- The Washington Times - Thursday, November 29, 2001

Maryland's Ralph Friedgen was unanimously named ACC Coach of the Year in football yesterday by 69 members of the Atlantic Coast Sportswriters Association, becoming the first Terrapin coach to receive the honor since Bobby Ross in 1982.

"Extra special," Friedgen said of winning the award in his first year back at his alma mater. "I wanted to be a head coach for some time. It gives me credibility. It gives us credibility here."

Friedgen, 54, spent 32 seasons as an assistant before getting a top job. The No. 7 Terrapins improved their record from 5-6 in 2000 to 10-1 this season, won the ACC title and earned their highest ranking since 1985. They also gained a BCS berth and are waiting to learn their destination, with the Orange Bowl as the leading candidate.

Friedgen took over a program that had five consecutive losing seasons and hadn't won more than six games since 1985, and immediately turned it into the kind winner that hadn't been seen around College Park since he was an assistant to Ross in the early '80s. Maryland became the first school other than Florida State to win the ACC championship outright since 1992.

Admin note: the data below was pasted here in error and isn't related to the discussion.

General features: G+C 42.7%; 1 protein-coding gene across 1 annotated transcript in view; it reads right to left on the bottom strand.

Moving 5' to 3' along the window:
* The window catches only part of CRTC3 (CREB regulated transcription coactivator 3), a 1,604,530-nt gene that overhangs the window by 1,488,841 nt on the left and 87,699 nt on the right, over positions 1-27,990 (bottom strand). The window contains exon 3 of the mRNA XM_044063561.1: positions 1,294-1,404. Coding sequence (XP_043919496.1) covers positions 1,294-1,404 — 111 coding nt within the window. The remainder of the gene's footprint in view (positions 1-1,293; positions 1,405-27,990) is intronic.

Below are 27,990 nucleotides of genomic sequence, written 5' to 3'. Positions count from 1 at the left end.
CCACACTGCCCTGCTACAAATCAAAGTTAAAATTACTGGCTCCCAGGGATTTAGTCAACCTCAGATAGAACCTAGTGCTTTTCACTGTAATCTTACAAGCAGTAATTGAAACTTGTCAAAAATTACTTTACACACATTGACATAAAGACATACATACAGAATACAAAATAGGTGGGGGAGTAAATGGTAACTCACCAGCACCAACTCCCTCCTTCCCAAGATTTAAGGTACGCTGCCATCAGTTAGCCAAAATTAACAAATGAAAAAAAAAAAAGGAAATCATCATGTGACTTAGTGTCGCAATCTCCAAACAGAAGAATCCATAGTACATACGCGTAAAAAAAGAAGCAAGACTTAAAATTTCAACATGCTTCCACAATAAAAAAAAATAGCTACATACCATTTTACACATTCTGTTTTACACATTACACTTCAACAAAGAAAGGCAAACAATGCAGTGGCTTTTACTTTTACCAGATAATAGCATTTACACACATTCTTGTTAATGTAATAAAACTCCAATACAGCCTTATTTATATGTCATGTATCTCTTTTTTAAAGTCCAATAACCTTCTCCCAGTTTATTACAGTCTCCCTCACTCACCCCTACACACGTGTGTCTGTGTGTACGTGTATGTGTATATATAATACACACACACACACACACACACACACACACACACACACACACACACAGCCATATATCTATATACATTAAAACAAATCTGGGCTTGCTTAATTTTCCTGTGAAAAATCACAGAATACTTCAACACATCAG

"He made us believe stuff we never thought was possible," linebacker E.J. Henderson said. "He made dreams become reality."

Henderson, an All-ACC selection and Butkus Award finalist, could become the league's overall or defensive player of the year when that announcement is made today. Bruce Perry, Maryland's All-ACC tailback, is a leading contender for conference offensive player of the year.


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